Imagine the satisfaction of driving your environmentally friendly electric car for 1,500 miles without having to stop to recharge the battery – a distance more than four times as far as the best and most expensive model currently on the road.
Under the bonnet is a revolutionary new type of battery which, unlike those used in conventional electric cars, can also power buses, huge lorries and even aircraft. What’s more, it’s far simpler and cheaper to make than the batteries currently in use in millions of electric vehicles around the world – and, unlike them, it can easily be recycled.
This might sound like a science-fiction fantasy. But it’s not. Last Friday, the battery’s inventor, British engineer and former Royal Navy officer Trevor Jackson, signed a multi-million-pound deal to start manufacturing the device on a large scale in the UK.
The father-of-eight battery inventor engineer, Trevor Jackson, 58 from Tavistock, Devon, who has signed a multi-million-pound deal to start manufacturing the device on a large scale in the UK
Austin Electric, an engineering firm based in Essex, which now owns the rights to use the old Austin Motor Company logo, will begin putting thousands of them into electric vehicles next year. According to Austin’s chief executive, Danny Corcoran, the new technology is a ‘game-changer’.
‘It can help trigger the next industrial revolution. The advantages over traditional electric vehicle batteries are enormous,’ he said.
Few will have heard of Jackson’s extraordinary invention. The reason, he says, is that since he and his company Metalectrique Ltd came up with a prototype a decade ago, he has faced determined opposition from the automobile industry establishment.
It has every reason not to give ground to a competitor that may, in time, render its own technology obsolete. Car industry sceptics claim Trevor’s technology is unproven, and its benefits exaggerated.
But an independent evaluation by the Government agency UK Trade and Investment said in 2017 that it was a ‘very attractive battery’ based on ‘well established’ technology, and that it produced much more energy per kilogram than standard electric vehicle types.
Game-changer: the aluminium-air fuel cell stores far more energy than a conventional battery
Two years ago, Jackson claims, motor manufacturers lobbied the Foreign Office to bar him from a prestigious conference for European businesses and governments at the British embassy in Paris, which was supposed to agree a blueprint for ensuring all new cars are electric by 2040. The bid to exclude him failed. Now, with the signing of the Austin deal, it seems he is finally on the road to success.
He has also secured a £108,000 grant for further research from the Advanced Propulsion Centre, a partner of the Department for Business, Innovation and Skills. His technology has been validated by two French universities.
He says: ‘It has been a tough battle but I’m finally making progress. From every logical standpoint, this is the way to go.’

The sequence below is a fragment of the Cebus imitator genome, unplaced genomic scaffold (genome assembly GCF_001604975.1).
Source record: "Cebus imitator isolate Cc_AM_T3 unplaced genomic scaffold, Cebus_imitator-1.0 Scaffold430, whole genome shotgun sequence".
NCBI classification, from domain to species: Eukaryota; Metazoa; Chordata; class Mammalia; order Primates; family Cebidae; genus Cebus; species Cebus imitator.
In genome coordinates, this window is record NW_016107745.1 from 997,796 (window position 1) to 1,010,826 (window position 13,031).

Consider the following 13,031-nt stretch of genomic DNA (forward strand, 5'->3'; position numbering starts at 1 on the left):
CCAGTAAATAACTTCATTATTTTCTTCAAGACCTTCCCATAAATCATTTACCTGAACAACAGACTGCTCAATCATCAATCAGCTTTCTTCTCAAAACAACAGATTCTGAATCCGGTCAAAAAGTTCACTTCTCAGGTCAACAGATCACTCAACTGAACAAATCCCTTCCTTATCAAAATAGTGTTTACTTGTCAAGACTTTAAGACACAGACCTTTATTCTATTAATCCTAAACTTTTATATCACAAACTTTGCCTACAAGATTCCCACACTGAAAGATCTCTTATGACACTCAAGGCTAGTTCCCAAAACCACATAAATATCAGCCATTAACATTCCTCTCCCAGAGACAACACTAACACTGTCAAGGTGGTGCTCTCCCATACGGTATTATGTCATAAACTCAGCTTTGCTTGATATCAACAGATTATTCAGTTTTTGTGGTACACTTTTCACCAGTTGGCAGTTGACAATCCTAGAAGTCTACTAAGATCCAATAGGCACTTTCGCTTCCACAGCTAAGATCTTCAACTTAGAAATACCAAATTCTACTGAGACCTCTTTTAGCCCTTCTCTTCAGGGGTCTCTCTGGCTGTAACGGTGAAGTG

Jackson began working on new ways of powering electric vehicles after a distinguished engineering career. He worked for Rolls-Royce in Derby, helping to design nuclear reactors, then took a commission in the Royal Navy, where he served as a lieutenant on board nuclear submarines, managing and maintaining their reactors.
Before founding his own firm in 1999, he was working for BAE Systems, where he first started looking at alternative, green ways to power vehicles. By then he and his partner, Kathryn, were married. The couple have eight children, aged 11 to 27, and live in Tavistock, on the edge of Dartmoor in Devon.
In 2001 he began to investigate the potential of a technology first developed in the 1960s. Scientists had discovered that by dipping aluminium into a chemical solution known as an electrolyte, they could trigger a reaction between the metal and air to produce electricity. At that time the method was useless for commercial batteries because the electrolyte was extremely poisonous, and caustic.
After years of experimentation at his workshop in the Cornish village of Callington, Jackson’s eureka moment came when he developed a new formula for the electrolyte that was neither poisonous nor caustic.
‘I’ve drunk it when demonstrating it to investors, so I can attest to the fact that it’s harmless,’ Jackson says. Another problem with the 1960s version was that it worked only with totally pure aluminium, which is very expensive.
But Jackson’s electrolyte works with much lower-purity metal – including recycled drinks cans. The formula, which is top secret, is the key to his device.
Technically, it should be described as a fuel cell, not a battery. Either way, it is so light and powerful that it could now be set to revolutionise low-carbon transport, because it supplies so much energy.
Jackson gave me a demonstration. He cut off the top of a can of Coke, drained it, filled it with the electrolyte, and clipped electrodes to it, powering a small propeller. ‘The energy in this will keep the propeller spinning for a month,’ he said. ‘You can see what this technology could do in a vehicle if you scale it up.’ Following last week’s deal with Austin, that is exactly what is about to happen. Three immediate projects are about to go into production.
The first is to manufacture for the Asian market some